Synchronous Condenser Image By Mriya - Self-photographed, CC BY-SA 3.0, Link
A synchronous condenser is a synchronous motor running at no load and in over-excited mode. A synchronous motor in over-excited mode behaves as a capacitor which is indicated by a leading current or supply of VARs in the circuit by a synchronous motor.
As synchronous condenser is a synchronous motor so its principle of working will be as same as principles of synchronous motor. A synchronous motor works on the principle of motional EMF that is, a conductor tends to rotate due to the effect of the magnetic field. To provide a magnetic field, two ways are used that is a three-phase AC supply and a constant DC power supply to the stator.
The purpose of providing two ways of excitation is that it can rotate at synchronous speed as the synchronous motor works on the interlocking of the magnetic field produced due to the stator and dc field winding.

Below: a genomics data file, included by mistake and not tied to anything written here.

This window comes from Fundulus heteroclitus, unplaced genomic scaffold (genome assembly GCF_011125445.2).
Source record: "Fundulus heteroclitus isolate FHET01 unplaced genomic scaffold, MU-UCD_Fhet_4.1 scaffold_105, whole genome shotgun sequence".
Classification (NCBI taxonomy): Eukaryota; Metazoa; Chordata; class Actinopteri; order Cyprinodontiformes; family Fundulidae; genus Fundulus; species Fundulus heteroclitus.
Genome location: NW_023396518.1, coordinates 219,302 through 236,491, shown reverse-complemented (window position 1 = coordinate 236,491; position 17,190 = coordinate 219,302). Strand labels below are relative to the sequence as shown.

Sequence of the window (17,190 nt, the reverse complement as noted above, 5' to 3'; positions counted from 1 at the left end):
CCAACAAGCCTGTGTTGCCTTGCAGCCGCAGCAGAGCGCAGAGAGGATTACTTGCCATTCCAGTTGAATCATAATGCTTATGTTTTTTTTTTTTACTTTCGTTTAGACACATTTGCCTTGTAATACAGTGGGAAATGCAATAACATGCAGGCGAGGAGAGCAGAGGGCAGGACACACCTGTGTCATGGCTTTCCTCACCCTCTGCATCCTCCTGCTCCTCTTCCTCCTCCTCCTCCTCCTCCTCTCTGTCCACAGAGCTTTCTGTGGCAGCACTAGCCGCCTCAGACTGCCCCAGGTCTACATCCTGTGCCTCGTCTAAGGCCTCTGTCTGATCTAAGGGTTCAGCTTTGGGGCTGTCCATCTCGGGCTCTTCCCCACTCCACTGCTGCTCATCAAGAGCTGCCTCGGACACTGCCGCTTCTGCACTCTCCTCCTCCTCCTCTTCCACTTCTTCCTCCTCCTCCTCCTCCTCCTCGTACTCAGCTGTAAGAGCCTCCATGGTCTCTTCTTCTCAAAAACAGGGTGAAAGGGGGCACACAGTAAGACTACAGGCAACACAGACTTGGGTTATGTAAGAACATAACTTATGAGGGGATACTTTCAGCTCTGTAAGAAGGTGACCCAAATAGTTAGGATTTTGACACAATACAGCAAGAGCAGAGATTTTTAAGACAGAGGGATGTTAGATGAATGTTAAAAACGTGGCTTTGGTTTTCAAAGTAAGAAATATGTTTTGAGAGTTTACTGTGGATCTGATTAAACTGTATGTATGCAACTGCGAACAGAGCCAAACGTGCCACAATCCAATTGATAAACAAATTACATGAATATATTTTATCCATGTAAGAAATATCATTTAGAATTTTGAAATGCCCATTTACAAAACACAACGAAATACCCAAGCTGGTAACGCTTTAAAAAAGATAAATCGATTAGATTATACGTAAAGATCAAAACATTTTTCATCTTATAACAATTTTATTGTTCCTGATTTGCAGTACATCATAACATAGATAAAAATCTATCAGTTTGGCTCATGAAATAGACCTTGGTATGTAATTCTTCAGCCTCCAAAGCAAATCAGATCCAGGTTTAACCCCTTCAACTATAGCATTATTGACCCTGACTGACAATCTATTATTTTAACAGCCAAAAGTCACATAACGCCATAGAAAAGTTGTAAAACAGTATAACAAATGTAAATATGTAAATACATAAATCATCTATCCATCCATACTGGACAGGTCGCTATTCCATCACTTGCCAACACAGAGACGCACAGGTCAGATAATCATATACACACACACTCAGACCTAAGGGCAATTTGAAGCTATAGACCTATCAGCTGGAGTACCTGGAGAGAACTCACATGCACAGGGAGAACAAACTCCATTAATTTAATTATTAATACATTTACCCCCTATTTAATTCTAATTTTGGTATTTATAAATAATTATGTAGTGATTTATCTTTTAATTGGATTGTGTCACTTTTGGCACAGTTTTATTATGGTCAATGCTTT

Changing the DC field excitation which may result in three possible outcomes, which are given as follows:
Due to the advantage of adjusting the VARS (reactive power) of a synchronous motor by changing the field excitation, the synchronous motor can be used for many applications of which some are as mentioned below
The power factor is the ratio of actual power consumed over total power supplied. It is given as:
For example, every motor requires some magnetizing current for the induction purpose (stator 3 phase voltage producing a rotating magnetic field and tend to induce a voltage in the rotor) due to which not all the power that is supplied is converted into useful work in motors, some power is used for the magnetizing purpose which is known as reactive power (Q).